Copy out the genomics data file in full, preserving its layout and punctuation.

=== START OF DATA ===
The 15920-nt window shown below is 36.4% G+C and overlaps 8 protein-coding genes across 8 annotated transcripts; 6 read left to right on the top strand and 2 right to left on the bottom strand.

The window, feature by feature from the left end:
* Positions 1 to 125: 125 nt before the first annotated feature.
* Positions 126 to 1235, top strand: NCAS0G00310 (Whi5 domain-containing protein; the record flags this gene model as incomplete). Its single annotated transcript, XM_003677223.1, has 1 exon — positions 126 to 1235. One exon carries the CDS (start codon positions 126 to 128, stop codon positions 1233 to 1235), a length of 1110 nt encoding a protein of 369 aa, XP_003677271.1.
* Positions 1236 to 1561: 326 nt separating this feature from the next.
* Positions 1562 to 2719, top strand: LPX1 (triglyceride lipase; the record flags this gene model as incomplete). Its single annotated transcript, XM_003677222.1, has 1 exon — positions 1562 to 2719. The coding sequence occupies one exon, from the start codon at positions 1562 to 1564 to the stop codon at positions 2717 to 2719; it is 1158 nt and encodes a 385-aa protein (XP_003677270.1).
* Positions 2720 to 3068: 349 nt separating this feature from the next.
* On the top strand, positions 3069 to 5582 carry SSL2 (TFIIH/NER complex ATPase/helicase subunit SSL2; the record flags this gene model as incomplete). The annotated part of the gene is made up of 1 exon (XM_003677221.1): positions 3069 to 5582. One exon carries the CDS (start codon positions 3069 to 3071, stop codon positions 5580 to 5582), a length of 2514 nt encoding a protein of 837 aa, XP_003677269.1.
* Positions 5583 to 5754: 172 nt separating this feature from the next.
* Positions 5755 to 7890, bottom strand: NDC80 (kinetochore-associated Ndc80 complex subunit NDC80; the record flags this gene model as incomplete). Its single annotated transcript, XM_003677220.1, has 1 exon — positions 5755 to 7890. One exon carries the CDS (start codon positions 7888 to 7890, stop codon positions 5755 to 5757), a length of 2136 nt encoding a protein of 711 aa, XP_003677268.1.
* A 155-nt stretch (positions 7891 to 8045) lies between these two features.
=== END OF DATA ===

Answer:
The 15920-nt window shown below is 36.4% G+C and overlaps 8 protein-coding genes across 8 annotated transcripts; 6 read left to right on the top strand and 2 right to left on the bottom strand.

The window, feature by feature from the left end:
* Positions 1 to 125: 125 nt before the first annotated feature.
* Positions 126 to 1235, top strand: NCAS0G00310 (Whi5 domain-containing protein; the record flags this gene model as incomplete). Its single annotated transcript, XM_003677223.1, has 1 exon — positions 126 to 1235. One exon carries the CDS (start codon positions 126 to 128, stop codon positions 1233 to 1235), a length of 1110 nt encoding a protein of 369 aa, XP_003677271.1.
* Positions 1236 to 1561: 326 nt separating this feature from the next.
* Positions 1562 to 2719, top strand: LPX1 (triglyceride lipase; the record flags this gene model as incomplete). Its single annotated transcript, XM_003677222.1, has 1 exon — positions 1562 to 2719. The coding sequence occupies one exon, from the start codon at positions 1562 to 1564 to the stop codon at positions 2717 to 2719; it is 1158 nt and encodes a 385-aa protein (XP_003677270.1).
* Positions 2720 to 3068: 349 nt separating this feature from the next.
* On the top strand, positions 3069 to 5582 carry SSL2 (TFIIH/NER complex ATPase/helicase subunit SSL2; the record flags this gene model as incomplete). The annotated part of the gene is made up of 1 exon (XM_003677221.1): positions 3069 to 5582. One exon carries the CDS (start codon positions 3069 to 3071, stop codon positions 5580 to 5582), a length of 2514 nt encoding a protein of 837 aa, XP_003677269.1.
* Positions 5583 to 5754: 172 nt separating this feature from the next.
* Positions 5755 to 7890, bottom strand: NDC80 (kinetochore-associated Ndc80 complex subunit NDC80; the record flags this gene model as incomplete). Its single annotated transcript, XM_003677220.1, has 1 exon — positions 5755 to 7890. One exon carries the CDS (start codon positions 7888 to 7890, stop codon positions 5755 to 5757), a length of 2136 nt encoding a protein of 711 aa, XP_003677268.1.
* A 155-nt stretch (positions 7891 to 8045) lies between these two features.